If you were to gather up all of the science fiction that exists in the universe and kind of put it somewhere, what would that look like? Obviously we would need a way to move between stories, to organize things, to make sense of it. What happens when a typically chronologically linear story no longer has need of something, say, a canine sidekick?

The base-model TM-31 runs on a state-of-the-art chronodiegetical technology: a six-cylinder grammar drive built on a quad-core physics engine, which features an applied temporalinguistics architecture allowing for free-form navigation within a rendered environment, such as, for instance, a story space and, in particular, a science fictional universe.

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I believe that’s what Charles Yu (the author) is pondering. The main character, by contrast, having grown up in a science fictional universe either implicitly understands all this stuff or doesn’t care. Regardless, Charles Yu (the character) spends his time somewhere between here and nowhere looking for his time-machine-inventing father who disappeared at some point in the past.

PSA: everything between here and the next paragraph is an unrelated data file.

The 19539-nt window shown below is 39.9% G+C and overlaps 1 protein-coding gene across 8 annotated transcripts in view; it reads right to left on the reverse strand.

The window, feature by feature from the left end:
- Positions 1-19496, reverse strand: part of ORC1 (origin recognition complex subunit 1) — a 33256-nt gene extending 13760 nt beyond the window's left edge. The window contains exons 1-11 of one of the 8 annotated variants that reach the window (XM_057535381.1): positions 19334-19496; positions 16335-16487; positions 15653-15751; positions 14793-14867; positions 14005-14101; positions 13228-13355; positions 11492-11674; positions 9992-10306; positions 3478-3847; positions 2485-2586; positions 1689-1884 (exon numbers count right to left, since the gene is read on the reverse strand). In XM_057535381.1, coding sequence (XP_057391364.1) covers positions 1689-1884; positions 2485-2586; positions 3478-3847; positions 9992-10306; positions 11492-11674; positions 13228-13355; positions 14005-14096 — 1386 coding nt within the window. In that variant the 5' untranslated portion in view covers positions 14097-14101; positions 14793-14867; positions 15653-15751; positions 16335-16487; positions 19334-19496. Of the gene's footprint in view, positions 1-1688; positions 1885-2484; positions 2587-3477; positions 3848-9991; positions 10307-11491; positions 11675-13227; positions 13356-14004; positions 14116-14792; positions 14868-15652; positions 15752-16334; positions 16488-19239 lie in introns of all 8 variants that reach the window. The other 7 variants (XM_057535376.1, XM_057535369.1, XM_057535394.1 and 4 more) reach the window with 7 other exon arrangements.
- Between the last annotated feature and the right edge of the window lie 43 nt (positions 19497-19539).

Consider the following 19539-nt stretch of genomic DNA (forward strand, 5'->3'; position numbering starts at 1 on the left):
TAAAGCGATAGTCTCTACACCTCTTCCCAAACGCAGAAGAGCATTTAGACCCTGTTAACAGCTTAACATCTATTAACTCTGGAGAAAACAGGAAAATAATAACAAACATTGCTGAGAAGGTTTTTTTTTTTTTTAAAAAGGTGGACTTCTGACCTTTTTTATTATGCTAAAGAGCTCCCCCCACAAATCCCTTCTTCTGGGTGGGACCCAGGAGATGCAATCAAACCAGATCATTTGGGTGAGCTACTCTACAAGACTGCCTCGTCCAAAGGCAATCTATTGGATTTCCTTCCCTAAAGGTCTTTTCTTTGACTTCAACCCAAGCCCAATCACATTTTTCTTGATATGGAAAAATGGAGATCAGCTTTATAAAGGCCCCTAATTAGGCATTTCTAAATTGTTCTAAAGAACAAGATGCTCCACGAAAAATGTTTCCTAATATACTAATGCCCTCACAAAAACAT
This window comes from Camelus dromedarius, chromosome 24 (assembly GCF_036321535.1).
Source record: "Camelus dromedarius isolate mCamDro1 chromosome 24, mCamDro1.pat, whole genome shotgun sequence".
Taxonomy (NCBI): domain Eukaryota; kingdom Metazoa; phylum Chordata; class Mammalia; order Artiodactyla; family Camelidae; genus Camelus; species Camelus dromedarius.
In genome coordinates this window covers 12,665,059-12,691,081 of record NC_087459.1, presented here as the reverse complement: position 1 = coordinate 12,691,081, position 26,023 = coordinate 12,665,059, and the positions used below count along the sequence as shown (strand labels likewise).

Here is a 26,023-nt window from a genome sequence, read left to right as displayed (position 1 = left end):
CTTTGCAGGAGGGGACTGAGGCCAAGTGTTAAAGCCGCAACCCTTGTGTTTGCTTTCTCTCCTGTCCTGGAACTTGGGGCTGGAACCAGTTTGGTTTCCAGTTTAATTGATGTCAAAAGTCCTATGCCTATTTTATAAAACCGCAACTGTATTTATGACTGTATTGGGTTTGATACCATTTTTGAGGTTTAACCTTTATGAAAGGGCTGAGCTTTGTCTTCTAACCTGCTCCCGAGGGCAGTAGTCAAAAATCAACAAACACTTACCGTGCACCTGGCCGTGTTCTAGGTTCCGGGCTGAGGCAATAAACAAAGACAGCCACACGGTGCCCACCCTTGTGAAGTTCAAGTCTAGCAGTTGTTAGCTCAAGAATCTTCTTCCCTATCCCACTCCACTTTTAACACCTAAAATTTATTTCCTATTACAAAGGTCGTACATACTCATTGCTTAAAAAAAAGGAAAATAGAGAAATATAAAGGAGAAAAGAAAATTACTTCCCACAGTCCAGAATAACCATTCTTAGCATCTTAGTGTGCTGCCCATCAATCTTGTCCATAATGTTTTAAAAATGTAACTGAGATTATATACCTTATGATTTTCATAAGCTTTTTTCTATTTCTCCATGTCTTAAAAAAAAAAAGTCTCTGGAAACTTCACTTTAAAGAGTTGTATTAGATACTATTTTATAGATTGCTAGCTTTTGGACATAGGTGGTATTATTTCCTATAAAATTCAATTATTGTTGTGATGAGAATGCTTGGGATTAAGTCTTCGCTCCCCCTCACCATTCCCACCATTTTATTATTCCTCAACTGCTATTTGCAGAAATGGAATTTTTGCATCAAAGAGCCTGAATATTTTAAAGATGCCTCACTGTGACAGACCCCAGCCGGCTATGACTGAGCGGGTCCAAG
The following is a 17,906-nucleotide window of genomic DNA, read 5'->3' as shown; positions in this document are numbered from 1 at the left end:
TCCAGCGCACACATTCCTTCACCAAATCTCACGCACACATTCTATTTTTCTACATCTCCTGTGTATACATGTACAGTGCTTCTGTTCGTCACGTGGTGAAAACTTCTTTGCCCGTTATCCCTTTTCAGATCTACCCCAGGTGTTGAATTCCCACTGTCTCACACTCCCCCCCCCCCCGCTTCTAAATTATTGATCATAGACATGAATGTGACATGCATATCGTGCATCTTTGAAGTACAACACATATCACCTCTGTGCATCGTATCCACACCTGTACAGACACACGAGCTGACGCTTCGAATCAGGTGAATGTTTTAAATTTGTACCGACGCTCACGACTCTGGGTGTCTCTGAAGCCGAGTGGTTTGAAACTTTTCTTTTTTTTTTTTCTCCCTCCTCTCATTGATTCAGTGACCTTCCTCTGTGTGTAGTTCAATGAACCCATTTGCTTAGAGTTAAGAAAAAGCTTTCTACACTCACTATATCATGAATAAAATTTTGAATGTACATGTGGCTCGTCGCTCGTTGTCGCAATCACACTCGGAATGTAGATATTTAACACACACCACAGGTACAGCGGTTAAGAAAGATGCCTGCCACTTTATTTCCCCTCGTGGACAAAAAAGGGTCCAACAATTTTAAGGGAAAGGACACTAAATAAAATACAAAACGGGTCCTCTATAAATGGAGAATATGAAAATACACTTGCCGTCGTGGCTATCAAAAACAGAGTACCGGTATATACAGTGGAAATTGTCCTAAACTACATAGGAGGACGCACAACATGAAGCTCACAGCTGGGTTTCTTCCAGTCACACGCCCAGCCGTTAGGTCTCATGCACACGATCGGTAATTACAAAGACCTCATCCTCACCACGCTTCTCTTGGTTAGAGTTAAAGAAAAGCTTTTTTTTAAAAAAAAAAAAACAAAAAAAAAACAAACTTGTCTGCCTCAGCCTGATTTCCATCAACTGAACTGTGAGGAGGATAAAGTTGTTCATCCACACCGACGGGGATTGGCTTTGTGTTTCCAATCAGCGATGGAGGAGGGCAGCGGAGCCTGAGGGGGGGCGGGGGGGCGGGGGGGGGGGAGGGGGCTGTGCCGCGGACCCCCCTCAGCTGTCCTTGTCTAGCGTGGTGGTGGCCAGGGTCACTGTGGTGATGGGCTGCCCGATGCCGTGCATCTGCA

Why is this on our bookshelf?

Charles Yu is a time machine mechanic in a science fictional universe who ends up writing a book called “How to Live Safely in a Science Fictional Universe” which is the title of the novel I just read by Charles Yu.

Confused? Yup, me too. Which is why this is on our bookshelf.

Rating (4 stars)

I’m not quite sure what to make of this book. Perhaps I just don’t understand the metaphysical and chronological implications of time and fiction well enough.

But, the book stuck with me for a few weeks as I tried to work it all out. It’s definitely worth a second read, just don’t expect a space opera– Minor Universe 31 just isn’t big enough to support one.